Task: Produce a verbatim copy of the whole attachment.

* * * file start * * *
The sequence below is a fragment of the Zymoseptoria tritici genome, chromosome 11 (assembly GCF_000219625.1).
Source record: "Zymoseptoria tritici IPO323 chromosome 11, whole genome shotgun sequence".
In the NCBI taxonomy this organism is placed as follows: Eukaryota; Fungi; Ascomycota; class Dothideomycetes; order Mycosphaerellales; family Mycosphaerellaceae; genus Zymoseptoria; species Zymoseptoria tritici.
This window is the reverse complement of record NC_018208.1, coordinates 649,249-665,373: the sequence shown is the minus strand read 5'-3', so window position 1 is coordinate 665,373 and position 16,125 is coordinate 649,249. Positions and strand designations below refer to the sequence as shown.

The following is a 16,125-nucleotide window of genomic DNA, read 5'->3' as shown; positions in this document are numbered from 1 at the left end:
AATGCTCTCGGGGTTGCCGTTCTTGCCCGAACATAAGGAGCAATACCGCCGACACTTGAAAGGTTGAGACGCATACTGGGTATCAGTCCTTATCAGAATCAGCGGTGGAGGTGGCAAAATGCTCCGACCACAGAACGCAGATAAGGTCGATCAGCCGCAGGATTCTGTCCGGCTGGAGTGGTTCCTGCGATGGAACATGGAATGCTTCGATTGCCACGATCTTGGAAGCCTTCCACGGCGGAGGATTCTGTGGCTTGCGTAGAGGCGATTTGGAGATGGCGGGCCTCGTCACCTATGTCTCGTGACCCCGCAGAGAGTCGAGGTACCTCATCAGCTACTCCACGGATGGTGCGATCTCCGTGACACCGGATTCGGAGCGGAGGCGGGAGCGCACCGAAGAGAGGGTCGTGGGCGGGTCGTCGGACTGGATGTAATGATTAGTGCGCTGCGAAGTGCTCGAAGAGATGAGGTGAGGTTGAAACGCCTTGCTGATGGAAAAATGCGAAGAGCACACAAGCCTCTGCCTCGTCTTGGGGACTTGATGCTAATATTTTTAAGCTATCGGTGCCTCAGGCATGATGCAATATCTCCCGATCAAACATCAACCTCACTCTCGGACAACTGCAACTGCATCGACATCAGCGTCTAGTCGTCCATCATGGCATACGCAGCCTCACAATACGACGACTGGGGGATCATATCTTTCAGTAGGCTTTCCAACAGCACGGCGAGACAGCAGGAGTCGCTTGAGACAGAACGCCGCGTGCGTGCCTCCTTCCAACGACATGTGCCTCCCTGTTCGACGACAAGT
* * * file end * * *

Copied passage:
The sequence below is a fragment of the Zymoseptoria tritici genome, chromosome 11 (assembly GCF_000219625.1).
Source record: "Zymoseptoria tritici IPO323 chromosome 11, whole genome shotgun sequence".
In the NCBI taxonomy this organism is placed as follows: Eukaryota; Fungi; Ascomycota; class Dothideomycetes; order Mycosphaerellales; family Mycosphaerellaceae; genus Zymoseptoria; species Zymoseptoria tritici.
This window is the reverse complement of record NC_018208.1, coordinates 649,249-665,373: the sequence shown is the minus strand read 5'-3', so window position 1 is coordinate 665,373 and position 16,125 is coordinate 649,249. Positions and strand designations below refer to the sequence as shown.

The following is a 16,125-nucleotide window of genomic DNA, read 5'->3' as shown; positions in this document are numbered from 1 at the left end:
AATGCTCTCGGGGTTGCCGTTCTTGCCCGAACATAAGGAGCAATACCGCCGACACTTGAAAGGTTGAGACGCATACTGGGTATCAGTCCTTATCAGAATCAGCGGTGGAGGTGGCAAAATGCTCCGACCACAGAACGCAGATAAGGTCGATCAGCCGCAGGATTCTGTCCGGCTGGAGTGGTTCCTGCGATGGAACATGGAATGCTTCGATTGCCACGATCTTGGAAGCCTTCCACGGCGGAGGATTCTGTGGCTTGCGTAGAGGCGATTTGGAGATGGCGGGCCTCGTCACCTATGTCTCGTGACCCCGCAGAGAGTCGAGGTACCTCATCAGCTACTCCACGGATGGTGCGATCTCCGTGACACCGGATTCGGAGCGGAGGCGGGAGCGCACCGAAGAGAGGGTCGTGGGCGGGTCGTCGGACTGGATGTAATGATTAGTGCGCTGCGAAGTGCTCGAAGAGATGAGGTGAGGTTGAAACGCCTTGCTGATGGAAAAATGCGAAGAGCACACAAGCCTCTGCCTCGTCTTGGGGACTTGATGCTAATATTTTTAAGCTATCGGTGCCTCAGGCATGATGCAATATCTCCCGATCAAACATCAACCTCACTCTCGGACAACTGCAACTGCATCGACATCAGCGTCTAGTCGTCCATCATGGCATACGCAGCCTCACAATACGACGACTGGGGGATCATATCTTTCAGTAGGCTTTCCAACAGCACGGCGAGACAGCAGGAGTCGCTTGAGACAGAACGCCGCGTGCGTGCCTCCTTCCAACGACATGTGCCTCCCTGTTCGACGACAAGT